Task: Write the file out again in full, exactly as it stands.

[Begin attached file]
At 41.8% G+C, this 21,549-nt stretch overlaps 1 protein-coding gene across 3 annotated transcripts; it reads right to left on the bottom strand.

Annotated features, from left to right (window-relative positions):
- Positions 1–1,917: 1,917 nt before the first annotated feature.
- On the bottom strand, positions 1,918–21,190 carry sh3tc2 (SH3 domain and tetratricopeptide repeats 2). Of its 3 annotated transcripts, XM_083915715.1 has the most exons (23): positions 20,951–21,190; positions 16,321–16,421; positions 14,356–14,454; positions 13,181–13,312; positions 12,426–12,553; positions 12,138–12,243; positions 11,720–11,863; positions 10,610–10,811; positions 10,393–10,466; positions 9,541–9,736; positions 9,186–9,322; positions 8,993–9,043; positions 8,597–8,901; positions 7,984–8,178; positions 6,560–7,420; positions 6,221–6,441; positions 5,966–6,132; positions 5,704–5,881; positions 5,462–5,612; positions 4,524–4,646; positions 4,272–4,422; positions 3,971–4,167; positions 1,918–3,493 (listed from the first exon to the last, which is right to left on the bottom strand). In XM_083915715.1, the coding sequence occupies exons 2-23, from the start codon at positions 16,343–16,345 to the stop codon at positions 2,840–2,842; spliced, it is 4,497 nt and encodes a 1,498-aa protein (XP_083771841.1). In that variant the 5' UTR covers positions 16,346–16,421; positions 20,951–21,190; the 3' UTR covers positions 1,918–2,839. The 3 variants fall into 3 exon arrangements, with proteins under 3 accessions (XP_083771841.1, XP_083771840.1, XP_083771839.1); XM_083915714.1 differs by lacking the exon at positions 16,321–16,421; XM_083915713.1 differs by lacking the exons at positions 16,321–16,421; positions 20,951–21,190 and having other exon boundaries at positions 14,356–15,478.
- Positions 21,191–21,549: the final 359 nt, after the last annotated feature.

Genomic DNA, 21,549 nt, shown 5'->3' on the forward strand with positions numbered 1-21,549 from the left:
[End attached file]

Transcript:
At 41.8% G+C, this 21,549-nt stretch overlaps 1 protein-coding gene across 3 annotated transcripts; it reads right to left on the bottom strand.

Annotated features, from left to right (window-relative positions):
- Positions 1–1,917: 1,917 nt before the first annotated feature.
- On the bottom strand, positions 1,918–21,190 carry sh3tc2 (SH3 domain and tetratricopeptide repeats 2). Of its 3 annotated transcripts, XM_083915715.1 has the most exons (23): positions 20,951–21,190; positions 16,321–16,421; positions 14,356–14,454; positions 13,181–13,312; positions 12,426–12,553; positions 12,138–12,243; positions 11,720–11,863; positions 10,610–10,811; positions 10,393–10,466; positions 9,541–9,736; positions 9,186–9,322; positions 8,993–9,043; positions 8,597–8,901; positions 7,984–8,178; positions 6,560–7,420; positions 6,221–6,441; positions 5,966–6,132; positions 5,704–5,881; positions 5,462–5,612; positions 4,524–4,646; positions 4,272–4,422; positions 3,971–4,167; positions 1,918–3,493 (listed from the first exon to the last, which is right to left on the bottom strand). In XM_083915715.1, the coding sequence occupies exons 2-23, from the start codon at positions 16,343–16,345 to the stop codon at positions 2,840–2,842; spliced, it is 4,497 nt and encodes a 1,498-aa protein (XP_083771841.1). In that variant the 5' UTR covers positions 16,346–16,421; positions 20,951–21,190; the 3' UTR covers positions 1,918–2,839. The 3 variants fall into 3 exon arrangements, with proteins under 3 accessions (XP_083771841.1, XP_083771840.1, XP_083771839.1); XM_083915714.1 differs by lacking the exon at positions 16,321–16,421; XM_083915713.1 differs by lacking the exons at positions 16,321–16,421; positions 20,951–21,190 and having other exon boundaries at positions 14,356–15,478.
- Positions 21,191–21,549: the final 359 nt, after the last annotated feature.

Genomic DNA, 21,549 nt, shown 5'->3' on the forward strand with positions numbered 1-21,549 from the left: